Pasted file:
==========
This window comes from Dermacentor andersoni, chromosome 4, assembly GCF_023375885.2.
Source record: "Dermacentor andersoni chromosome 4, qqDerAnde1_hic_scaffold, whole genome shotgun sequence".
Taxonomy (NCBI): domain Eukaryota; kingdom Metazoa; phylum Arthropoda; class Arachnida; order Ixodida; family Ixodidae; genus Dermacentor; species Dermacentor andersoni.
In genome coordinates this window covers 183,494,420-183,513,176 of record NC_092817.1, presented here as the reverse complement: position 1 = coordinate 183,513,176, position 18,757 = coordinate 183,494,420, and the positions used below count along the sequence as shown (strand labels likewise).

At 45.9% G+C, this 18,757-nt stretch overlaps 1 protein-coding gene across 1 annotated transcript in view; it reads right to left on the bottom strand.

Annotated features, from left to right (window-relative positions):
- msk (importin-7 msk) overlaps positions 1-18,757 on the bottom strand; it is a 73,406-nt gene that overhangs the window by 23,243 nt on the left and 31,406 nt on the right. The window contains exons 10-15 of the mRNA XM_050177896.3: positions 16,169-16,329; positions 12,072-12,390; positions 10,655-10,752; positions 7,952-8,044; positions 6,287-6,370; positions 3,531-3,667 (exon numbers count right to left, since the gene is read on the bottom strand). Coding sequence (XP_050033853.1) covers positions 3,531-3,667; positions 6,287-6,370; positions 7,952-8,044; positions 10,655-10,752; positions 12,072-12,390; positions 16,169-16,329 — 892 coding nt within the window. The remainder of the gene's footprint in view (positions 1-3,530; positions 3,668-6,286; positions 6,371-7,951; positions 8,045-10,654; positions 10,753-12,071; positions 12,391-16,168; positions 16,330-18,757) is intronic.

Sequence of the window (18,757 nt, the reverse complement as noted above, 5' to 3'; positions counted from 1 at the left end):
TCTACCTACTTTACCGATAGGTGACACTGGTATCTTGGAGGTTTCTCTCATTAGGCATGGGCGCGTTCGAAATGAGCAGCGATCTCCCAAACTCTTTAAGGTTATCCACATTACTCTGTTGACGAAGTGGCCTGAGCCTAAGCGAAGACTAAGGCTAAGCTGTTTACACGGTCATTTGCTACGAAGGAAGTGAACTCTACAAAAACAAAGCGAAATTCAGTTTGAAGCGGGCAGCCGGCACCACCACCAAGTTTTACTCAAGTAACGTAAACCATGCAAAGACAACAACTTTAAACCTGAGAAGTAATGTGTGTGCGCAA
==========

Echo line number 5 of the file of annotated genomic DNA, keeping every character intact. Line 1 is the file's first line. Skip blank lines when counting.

At 45.9% G+C, this 18,757-nt stretch overlaps 1 protein-coding gene across 1 annotated transcript in view; it reads right to left on the bottom strand.